Truth be told, I’m still in the process of purchasing curriculum, gathering books and lining up homeschool co-ops and extracurricular activities for us to participate in. However, I thought this could be a good opportunity to do some core skills review and test out the new systems I have set up to keep us running more smoothly this year — and hopefully, keep the school area from becoming a dysfunctional chaotic mess as well.

The first “iteration” of the cubby shelving idea, which got messy but just needed some tweaking to fix.

In the past, I have organized and reorganized several times throughout the school year. So far nothing has stuck with us: Not a single curriculum package, filing system or “cubby” shelving strategy, daily planner or homeschool tracking system. We live and we learn, especially in a homeschool environment. Although I’ve pinned many colorful, quaint schoolroom photos and snappy organizational tools and tips to my Pinterest dreamboard, I had yet to come up with something both beautiful and functional for our family.

This summer, my goal was to take what was actually working for us and improve upon it in a more organized way. Not a radical revamp, but a refinement — and beautification — of our homeschooling area and systems. Here’s a glimpse of what I’ve been up to the past two months to “gear up” for back-to-school time…

Shopping for deals

One of the most important factors I believe most homeschoolers face when planning for the new school year is a budget: We’ve all got one, and for some (myself included), it can be pretty tight. Over the past two years, I’ve learned to dismiss past memories of the long and “necessary” school supplies lists provided by classroom teachers and create a list of the tools we do actually use throughout the school year. This step in and of itself saves you money, as well as the fact you’re not limited to certain brands when you are the teacher making that judgement call.

Personally, I’m not brand loyal when it comes to consumable school items like pens, pencils, crayons, paper, notebooks, folders, glue, etc. I know my girls, and I don’t expect things like a subject binder to last more than one school year: Whether the favorite color changes, the scribbles on the front cover are no longer cool, or they’re no longer into Hello Kitty, they will probably need and/or want some new things. So I stay alert to the weekly deals at each local store and gradually compile the new year’s supplies when things are super cheap — and by super cheap, I mean 50 cents, a penny and even free at times!

Only $2.15 net expense at OfficeMax after rebate on the printer paper – all 10 file folders were free with $5 purchase!

The consumables I mentioned above always go on sale somewhere at some point for as little as a penny or free. This year, I have purchased all of the above for 10 cents or less. I’ve even filled up a box of items we can use for our Operation Christmas Child boxes this fall. OfficeMax has consistently offered free items every week since July when you spend $5 or more on “non-Max-value” items. To make the most of this, I have purchased a $5 item that also qualifies for a full in-store rebate, so that eventually I’ll get that $5 back too.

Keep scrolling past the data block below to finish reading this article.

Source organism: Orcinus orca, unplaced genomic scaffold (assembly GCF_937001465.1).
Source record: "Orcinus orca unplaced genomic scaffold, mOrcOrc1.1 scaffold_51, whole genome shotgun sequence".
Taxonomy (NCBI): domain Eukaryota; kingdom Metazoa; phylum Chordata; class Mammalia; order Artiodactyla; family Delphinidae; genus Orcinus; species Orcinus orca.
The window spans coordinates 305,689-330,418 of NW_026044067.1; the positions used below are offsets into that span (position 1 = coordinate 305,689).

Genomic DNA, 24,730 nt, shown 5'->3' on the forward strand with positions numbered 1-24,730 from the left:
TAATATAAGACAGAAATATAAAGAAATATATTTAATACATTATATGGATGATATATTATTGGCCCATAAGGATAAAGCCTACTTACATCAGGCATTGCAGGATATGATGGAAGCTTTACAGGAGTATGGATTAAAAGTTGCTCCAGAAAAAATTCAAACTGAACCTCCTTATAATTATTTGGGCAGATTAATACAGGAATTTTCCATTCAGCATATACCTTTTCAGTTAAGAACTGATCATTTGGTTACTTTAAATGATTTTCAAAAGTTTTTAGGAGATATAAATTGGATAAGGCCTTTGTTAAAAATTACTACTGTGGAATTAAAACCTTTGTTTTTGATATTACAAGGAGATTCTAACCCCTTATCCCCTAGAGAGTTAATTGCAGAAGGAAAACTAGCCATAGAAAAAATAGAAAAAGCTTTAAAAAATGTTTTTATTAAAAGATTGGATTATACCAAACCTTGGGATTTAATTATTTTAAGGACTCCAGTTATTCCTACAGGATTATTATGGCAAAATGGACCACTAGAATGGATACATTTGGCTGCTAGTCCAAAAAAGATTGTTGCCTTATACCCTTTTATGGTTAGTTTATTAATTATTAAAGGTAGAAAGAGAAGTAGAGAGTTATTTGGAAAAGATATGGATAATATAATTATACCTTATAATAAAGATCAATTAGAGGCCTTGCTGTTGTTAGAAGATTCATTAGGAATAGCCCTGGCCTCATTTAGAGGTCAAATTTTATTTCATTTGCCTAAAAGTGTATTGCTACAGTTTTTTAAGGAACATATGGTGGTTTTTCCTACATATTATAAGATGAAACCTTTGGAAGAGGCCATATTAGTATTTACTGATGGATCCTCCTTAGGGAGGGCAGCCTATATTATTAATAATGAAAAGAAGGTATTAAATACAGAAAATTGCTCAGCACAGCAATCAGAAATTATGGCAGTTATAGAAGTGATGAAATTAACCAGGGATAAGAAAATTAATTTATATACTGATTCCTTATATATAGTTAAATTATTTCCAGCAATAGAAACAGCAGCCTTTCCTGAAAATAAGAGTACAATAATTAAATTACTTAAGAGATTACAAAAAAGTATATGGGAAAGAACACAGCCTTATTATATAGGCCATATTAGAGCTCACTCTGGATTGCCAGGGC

For anything more expensive, like a new backpack, lunchbox, or advanced art supplies, I wait for clearance and/or steep discount coupons. With this strategy, I’ve been able to assemble a great art toolbox that includes acrylic paints, pastels, charcoals, canvases, glue guns, fabric glue, etc., as well as update the backpacks and lunchboxes every couple of years.

I believe you can stock up your homeschool area with all the supplies you’ll need for a productive year very inexpensively. Curriculum, on the other hand, isn’t as easy to come by for free or at a discount unless you’re willing to spend some time researching your options — and be patient. For more advice on curriculum savings, see our recent “Ask a NextGen Homeschooler” column on this topic.

Refining an almost-functional system

While I was filling the top shelf of the pantry with boxes of this year’s school supplies, I did my best to keep the girls from impulsively putting new items into the existing school area. I knew that we would continue to use the “formal” dining area for school (fully visible from our front door), and that new furniture to reorganize (or just hide) the overflowing cubby bins and teetering stacks of books and folders was not in the budget. So refining — and hopefully beautifying — our existing space was my best option. Until that was accomplished, I wanted nothing new to be buried in the existing clutter.

I figured out one thing that was working for the girls and had the potential of keeping our school area pretty clean and pristine: The cubby bins. However, the fabric bins I purchased last year got stretched out by the weight of heavy workbooks, and the handles became shabby and weak from constant use. That was an easy fix: I purchased new, more sturdy, fabric bins with leather handles. They fit our existing shelves perfectly and look great.

This was my one “splurge” in the prep process (about $9 per bin). I debated repurposing baskets I already had in use elsewhere or purchasing less expensive options, but the bottom line was that they had to be the right size for the shelves (so they didn’t stick out) and sturdy enough for daily use. Since this shelf can literally be seen from our front door, I also wanted them to match and fit into the color scheme of the rest of the decor for that room — something that didn’t scream “kid zone” as loudly as before.